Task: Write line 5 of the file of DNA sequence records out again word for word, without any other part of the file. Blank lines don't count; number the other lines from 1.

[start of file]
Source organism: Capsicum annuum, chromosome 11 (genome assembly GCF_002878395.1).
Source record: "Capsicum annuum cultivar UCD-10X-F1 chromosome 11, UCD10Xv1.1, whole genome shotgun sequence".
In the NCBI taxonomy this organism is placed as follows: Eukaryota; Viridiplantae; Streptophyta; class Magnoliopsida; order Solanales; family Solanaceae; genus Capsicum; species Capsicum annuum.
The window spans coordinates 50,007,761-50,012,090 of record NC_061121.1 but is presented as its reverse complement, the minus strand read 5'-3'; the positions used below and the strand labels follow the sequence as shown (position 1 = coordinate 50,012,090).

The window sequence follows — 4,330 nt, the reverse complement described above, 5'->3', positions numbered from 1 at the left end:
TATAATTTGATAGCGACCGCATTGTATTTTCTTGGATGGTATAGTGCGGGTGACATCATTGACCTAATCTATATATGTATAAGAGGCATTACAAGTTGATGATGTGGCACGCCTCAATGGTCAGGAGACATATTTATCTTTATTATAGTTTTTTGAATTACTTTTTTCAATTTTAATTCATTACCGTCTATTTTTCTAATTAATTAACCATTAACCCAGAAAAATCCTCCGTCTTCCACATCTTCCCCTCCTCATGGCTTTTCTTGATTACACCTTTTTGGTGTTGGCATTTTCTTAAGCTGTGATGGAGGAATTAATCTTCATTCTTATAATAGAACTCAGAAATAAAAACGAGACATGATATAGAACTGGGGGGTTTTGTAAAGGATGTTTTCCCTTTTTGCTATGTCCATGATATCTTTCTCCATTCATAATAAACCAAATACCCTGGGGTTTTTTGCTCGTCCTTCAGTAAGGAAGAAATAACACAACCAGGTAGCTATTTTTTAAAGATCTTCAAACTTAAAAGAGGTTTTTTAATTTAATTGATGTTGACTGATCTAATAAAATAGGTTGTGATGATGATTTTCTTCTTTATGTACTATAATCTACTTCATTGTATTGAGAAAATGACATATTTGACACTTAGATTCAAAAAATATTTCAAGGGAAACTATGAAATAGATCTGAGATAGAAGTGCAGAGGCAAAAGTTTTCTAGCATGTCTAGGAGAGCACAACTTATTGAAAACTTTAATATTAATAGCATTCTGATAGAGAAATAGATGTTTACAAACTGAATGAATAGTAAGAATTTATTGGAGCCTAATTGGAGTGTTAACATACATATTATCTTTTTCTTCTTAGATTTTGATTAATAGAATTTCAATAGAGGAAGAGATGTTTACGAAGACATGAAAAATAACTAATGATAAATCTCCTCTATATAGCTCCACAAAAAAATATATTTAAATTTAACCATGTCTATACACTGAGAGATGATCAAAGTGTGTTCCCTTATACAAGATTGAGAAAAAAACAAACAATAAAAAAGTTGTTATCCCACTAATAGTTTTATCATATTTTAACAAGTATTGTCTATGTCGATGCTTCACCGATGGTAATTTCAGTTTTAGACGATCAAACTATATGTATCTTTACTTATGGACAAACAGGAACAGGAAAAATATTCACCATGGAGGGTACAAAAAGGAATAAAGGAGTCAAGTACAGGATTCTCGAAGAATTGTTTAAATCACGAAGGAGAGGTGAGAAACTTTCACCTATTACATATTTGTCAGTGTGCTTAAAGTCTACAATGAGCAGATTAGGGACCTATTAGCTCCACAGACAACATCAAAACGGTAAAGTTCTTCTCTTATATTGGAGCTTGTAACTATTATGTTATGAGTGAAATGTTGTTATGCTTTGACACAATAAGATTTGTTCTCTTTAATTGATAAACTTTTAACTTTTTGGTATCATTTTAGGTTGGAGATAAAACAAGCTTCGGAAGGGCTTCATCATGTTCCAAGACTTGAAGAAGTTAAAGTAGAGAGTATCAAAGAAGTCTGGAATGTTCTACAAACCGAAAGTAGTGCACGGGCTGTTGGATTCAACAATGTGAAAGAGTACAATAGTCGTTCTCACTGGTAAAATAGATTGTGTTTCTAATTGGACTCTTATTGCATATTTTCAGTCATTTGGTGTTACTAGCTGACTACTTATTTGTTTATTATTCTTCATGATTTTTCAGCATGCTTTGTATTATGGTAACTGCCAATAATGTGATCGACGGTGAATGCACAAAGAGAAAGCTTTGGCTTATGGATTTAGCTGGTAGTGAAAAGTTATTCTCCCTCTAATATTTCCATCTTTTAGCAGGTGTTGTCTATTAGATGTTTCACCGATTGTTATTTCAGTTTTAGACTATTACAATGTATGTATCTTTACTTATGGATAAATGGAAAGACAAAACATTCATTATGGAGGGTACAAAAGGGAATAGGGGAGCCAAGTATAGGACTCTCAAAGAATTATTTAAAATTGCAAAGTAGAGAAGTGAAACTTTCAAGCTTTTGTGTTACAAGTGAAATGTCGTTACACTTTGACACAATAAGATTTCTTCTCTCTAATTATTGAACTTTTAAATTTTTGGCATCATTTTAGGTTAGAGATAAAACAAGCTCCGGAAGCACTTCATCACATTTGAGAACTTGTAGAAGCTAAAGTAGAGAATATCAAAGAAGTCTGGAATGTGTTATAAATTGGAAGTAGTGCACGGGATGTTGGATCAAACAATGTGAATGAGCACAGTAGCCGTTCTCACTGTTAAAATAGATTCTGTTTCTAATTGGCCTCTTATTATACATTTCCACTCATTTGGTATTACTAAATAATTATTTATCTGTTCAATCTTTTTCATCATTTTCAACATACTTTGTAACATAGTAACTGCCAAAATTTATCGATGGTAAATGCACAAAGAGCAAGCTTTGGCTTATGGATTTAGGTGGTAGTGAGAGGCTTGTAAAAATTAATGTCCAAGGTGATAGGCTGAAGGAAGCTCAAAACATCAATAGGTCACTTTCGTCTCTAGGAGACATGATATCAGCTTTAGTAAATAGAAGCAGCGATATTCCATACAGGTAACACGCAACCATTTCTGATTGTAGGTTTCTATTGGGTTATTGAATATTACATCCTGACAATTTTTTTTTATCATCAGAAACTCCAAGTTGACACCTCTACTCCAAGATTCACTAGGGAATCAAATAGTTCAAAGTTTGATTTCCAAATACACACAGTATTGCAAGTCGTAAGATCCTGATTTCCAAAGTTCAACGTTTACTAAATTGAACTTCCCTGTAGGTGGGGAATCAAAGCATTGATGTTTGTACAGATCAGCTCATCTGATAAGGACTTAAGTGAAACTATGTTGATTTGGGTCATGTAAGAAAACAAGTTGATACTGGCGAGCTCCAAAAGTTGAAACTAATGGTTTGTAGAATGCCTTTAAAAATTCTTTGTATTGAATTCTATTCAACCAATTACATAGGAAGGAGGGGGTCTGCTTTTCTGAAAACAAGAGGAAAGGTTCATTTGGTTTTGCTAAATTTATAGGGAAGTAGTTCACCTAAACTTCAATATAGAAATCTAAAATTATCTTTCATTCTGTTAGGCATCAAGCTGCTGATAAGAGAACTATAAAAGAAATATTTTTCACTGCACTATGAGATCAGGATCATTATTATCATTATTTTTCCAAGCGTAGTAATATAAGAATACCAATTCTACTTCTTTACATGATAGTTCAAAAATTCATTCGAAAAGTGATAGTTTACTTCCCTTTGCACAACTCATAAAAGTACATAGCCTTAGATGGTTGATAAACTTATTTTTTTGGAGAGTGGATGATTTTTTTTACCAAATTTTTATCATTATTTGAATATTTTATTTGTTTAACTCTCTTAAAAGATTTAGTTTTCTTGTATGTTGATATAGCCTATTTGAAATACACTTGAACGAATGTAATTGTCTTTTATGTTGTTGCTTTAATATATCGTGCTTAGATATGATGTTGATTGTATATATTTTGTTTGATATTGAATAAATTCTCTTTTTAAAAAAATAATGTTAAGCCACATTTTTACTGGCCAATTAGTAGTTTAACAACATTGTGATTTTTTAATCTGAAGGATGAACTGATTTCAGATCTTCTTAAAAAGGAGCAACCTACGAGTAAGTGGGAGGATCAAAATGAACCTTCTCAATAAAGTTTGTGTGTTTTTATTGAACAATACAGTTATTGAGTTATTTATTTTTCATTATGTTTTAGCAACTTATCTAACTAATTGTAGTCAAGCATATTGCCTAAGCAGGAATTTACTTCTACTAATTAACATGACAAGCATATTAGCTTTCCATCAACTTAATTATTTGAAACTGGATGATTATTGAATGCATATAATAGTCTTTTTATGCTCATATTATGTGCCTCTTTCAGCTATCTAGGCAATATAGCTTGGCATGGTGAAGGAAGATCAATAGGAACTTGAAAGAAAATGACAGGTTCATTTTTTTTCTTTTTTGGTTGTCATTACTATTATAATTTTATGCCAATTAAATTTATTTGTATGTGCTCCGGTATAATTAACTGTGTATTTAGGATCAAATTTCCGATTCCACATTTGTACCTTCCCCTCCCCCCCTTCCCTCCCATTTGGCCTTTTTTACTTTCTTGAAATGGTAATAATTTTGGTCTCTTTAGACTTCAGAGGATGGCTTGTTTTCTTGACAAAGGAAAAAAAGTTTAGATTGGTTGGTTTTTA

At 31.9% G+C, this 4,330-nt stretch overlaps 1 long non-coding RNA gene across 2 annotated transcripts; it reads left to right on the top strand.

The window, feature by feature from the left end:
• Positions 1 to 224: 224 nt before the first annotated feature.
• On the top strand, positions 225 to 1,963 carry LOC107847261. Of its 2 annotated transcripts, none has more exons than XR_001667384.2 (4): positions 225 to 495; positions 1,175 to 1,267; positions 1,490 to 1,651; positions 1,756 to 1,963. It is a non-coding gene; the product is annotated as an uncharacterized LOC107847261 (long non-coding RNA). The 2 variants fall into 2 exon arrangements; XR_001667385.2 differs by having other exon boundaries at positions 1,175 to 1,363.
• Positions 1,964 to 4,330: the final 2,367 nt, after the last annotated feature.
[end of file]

The window sequence follows — 4,330 nt, the reverse complement described above, 5'->3', positions numbered from 1 at the left end: